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Movie Books

ONCE AGAIN I HAVE read, right through the length of its hefty bulk, My Indecision Is Final, by Jake Eberts and Terry Ilott. The story of one of Britain’s several doomed attempts to have its own Hollywood-style film industry, it really should be a bit of a downer. Goldcrest, the British company in question, had one of the biggest hit movies ever, Gandhi: but it still went broke. Eberts was the executive in charge and really the whole thing was his fault, so why take him as an expert? Why am I always reading his book? Not just because it is one of the best books about the movies, but because it is one of the best books about show business in general. Many of us who have lived and flourished in show business are reluctant to admit that we have no talent for it. What we are good at is the arts: the strategic commercial sense that makes the arts possible is quite beyond us. My Indecision Is Final does a wonderful job of analyzing how the movies need an industrial effort and that if you can’t do the industry bit you shouldn’t start. I suppose if Eberts had been really good at industry, he would never have had a catastrophe to report and the book would not have been written. But he was good enough at it to be able to lay out the relevant factors in a thrilling linkage of cause and effect.

Goldcrest made some good movies. The Mission is still worth a look, even if only because Robert De Niro is such a walking definition of screen stardom that he merely has to flex his jaw in a determined manner, while Jeremy Irons has to act his head off. Nor did The Mission lose money at the same rate as The Emerald Forest, although both movies taken together added up to yet another lesson (long ago learned by Hollywood) that you should never go filming in the jungle unless you can build the jungle in a studio. And then there was Gandhi, the dream product that won Oscars and made zillions: money and prestige, Goldcrest had them both.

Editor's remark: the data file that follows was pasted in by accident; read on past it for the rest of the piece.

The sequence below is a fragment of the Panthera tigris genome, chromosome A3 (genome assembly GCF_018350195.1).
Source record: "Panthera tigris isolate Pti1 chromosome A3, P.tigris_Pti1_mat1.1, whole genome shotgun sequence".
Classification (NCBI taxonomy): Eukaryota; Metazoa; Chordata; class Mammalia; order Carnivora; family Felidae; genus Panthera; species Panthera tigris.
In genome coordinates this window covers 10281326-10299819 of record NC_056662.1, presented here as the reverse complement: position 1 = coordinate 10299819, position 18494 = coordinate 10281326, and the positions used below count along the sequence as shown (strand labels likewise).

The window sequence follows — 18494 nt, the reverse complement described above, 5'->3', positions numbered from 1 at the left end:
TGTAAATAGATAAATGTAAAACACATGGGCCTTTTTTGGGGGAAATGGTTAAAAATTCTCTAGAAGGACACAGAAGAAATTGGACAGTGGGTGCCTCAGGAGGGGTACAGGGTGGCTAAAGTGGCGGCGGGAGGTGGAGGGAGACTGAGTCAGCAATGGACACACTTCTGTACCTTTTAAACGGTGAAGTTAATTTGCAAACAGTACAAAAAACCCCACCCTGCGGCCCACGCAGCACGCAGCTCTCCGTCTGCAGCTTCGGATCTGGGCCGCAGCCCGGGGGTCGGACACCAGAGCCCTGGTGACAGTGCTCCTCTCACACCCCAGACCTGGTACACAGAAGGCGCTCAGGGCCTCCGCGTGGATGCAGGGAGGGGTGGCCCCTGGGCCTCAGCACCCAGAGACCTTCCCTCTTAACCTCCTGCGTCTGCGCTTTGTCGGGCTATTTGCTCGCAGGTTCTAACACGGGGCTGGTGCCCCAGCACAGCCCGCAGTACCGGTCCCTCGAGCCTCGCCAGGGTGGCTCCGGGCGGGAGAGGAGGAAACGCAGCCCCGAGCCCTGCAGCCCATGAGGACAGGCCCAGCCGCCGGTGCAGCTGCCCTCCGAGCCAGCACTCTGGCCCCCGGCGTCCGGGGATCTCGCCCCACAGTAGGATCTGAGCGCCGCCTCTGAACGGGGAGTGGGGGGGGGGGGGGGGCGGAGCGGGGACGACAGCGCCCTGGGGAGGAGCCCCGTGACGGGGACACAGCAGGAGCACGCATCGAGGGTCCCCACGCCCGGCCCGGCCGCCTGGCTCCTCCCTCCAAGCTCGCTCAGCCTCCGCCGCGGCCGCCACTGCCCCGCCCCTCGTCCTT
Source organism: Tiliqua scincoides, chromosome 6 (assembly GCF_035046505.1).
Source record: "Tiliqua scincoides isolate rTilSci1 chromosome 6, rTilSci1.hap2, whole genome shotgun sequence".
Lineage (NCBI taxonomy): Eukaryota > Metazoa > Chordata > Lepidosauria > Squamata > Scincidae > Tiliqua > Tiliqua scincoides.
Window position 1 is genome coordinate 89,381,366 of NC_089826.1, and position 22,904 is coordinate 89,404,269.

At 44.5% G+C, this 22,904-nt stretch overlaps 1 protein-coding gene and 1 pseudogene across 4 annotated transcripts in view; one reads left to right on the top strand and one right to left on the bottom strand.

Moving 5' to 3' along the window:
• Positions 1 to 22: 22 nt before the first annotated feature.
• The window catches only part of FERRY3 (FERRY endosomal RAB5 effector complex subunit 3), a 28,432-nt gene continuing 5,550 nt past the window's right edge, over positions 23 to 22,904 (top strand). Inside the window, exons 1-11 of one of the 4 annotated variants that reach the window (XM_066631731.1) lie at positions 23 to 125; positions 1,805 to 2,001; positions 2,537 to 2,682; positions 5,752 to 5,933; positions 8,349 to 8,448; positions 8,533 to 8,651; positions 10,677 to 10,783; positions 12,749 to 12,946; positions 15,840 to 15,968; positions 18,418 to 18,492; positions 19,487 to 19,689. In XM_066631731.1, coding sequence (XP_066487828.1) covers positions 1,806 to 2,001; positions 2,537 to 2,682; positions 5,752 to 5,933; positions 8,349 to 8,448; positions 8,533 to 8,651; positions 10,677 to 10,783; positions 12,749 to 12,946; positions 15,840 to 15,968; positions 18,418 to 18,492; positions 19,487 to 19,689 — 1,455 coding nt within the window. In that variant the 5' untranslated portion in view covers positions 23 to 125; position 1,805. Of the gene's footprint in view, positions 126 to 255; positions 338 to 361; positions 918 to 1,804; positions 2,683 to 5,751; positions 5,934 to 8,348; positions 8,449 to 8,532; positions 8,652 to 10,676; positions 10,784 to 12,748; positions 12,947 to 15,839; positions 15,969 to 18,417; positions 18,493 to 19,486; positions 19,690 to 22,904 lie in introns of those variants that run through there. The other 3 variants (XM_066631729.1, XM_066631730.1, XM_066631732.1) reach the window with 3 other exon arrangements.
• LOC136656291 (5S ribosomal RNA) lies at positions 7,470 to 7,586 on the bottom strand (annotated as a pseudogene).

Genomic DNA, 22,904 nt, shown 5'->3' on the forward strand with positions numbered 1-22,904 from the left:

But in the film business, prestige never earns enough on its own. The overheads will eat you up unless you can maintain a flow of ordinary product. In Britain the home market simply isn’t big enough to sustain a steady effort for anything more ambitious than the brain-dead Carry On series, so all you can have is the occasional outburst of talented people managing to convince the banks that this time things will be different. Sometimes they are; Ealing Studios, for example, was the creation of a man of genius, Sir Michael Balcon; but just for that reason, it lasted no longer than he did. Avowedly aspiring to be something more solidly based than a one-man show, Goldcrest was awash with talent but it couldn’t do anything normal, and all too soon the dream died. One is faced with the sad possibility that the main reason why the book is so enjoyable is schadenfreude. It can be fun to watch such clever people run their heads into a wall.